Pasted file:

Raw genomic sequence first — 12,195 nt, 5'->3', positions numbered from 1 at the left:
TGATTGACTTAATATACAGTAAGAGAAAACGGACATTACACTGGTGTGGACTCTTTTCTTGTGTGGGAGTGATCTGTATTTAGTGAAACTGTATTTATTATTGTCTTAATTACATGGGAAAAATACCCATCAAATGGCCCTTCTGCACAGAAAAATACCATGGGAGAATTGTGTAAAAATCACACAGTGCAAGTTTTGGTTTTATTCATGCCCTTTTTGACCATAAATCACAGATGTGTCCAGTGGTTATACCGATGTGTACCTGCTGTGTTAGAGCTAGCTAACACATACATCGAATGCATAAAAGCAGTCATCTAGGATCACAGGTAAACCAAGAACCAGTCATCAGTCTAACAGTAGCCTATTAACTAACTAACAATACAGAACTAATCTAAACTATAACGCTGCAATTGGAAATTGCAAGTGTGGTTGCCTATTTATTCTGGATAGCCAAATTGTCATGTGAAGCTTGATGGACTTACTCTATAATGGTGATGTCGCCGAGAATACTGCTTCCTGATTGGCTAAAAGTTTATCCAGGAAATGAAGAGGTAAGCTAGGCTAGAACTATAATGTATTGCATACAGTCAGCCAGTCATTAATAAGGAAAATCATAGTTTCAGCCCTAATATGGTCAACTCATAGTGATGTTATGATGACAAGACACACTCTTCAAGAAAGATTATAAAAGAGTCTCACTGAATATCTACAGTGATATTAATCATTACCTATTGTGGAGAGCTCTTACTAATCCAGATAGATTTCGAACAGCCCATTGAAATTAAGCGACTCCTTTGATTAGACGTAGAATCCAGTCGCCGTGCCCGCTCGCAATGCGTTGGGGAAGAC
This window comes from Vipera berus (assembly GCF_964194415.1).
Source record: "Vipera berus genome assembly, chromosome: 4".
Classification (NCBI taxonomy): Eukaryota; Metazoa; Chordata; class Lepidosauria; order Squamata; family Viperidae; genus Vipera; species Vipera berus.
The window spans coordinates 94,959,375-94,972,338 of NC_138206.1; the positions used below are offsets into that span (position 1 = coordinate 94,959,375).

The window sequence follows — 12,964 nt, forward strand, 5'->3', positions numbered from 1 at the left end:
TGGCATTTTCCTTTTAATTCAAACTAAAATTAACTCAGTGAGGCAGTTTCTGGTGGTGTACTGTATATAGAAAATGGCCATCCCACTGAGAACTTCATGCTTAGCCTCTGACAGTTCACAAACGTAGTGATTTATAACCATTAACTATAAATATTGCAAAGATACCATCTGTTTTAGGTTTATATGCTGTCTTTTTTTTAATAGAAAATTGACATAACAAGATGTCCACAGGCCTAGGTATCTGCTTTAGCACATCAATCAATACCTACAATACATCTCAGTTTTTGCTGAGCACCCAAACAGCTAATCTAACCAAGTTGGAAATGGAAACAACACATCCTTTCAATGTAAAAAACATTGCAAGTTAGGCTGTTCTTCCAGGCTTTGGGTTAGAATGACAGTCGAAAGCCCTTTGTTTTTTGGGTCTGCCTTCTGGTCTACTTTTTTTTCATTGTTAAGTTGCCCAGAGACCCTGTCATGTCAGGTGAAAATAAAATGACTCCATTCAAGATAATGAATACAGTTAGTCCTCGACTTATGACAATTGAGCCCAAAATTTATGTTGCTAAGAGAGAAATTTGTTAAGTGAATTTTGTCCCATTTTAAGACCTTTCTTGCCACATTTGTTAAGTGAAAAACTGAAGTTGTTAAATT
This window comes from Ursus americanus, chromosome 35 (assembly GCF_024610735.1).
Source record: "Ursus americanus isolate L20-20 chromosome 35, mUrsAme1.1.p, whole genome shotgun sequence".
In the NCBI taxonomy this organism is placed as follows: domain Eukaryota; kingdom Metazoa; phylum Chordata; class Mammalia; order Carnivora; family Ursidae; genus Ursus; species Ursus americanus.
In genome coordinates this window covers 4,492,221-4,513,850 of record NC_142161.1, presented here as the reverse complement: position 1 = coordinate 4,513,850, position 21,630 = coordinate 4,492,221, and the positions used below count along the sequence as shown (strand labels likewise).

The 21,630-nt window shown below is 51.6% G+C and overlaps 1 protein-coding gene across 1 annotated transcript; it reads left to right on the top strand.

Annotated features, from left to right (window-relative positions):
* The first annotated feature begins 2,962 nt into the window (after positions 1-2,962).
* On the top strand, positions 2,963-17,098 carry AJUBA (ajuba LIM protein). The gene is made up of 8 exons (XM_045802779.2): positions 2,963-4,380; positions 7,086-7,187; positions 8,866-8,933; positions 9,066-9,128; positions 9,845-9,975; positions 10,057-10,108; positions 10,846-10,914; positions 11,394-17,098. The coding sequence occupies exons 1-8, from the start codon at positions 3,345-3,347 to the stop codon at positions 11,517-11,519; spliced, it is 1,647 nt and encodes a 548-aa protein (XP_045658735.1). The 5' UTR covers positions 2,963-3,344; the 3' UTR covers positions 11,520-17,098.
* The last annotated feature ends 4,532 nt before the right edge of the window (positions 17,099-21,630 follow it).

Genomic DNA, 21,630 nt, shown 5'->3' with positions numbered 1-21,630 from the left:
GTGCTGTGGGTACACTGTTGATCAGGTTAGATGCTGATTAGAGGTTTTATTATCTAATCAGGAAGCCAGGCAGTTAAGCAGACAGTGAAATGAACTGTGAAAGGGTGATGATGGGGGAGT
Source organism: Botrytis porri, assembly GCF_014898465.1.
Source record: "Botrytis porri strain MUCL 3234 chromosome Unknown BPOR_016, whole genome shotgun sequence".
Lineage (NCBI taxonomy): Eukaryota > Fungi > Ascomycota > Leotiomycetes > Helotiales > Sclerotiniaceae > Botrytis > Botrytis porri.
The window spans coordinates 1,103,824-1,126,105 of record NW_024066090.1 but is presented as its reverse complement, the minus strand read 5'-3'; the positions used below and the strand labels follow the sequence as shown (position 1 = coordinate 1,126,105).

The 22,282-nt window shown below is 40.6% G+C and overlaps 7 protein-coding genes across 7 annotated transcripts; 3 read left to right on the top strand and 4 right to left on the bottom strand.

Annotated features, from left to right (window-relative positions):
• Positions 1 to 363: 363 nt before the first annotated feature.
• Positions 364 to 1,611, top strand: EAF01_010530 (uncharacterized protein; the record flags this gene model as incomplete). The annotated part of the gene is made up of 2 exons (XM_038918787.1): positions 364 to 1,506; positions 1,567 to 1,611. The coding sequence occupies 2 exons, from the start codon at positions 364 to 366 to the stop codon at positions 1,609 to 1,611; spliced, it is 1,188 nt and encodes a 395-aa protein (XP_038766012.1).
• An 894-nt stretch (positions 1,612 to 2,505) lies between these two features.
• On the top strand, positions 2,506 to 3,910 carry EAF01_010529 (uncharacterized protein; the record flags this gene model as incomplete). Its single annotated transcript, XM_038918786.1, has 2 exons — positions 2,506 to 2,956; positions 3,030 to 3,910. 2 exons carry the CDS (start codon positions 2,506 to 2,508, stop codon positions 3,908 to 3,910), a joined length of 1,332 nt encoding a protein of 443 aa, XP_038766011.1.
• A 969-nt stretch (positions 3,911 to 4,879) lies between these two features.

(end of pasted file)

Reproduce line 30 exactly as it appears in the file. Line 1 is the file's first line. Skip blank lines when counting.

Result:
• A 969-nt stretch (positions 3,911 to 4,879) lies between these two features.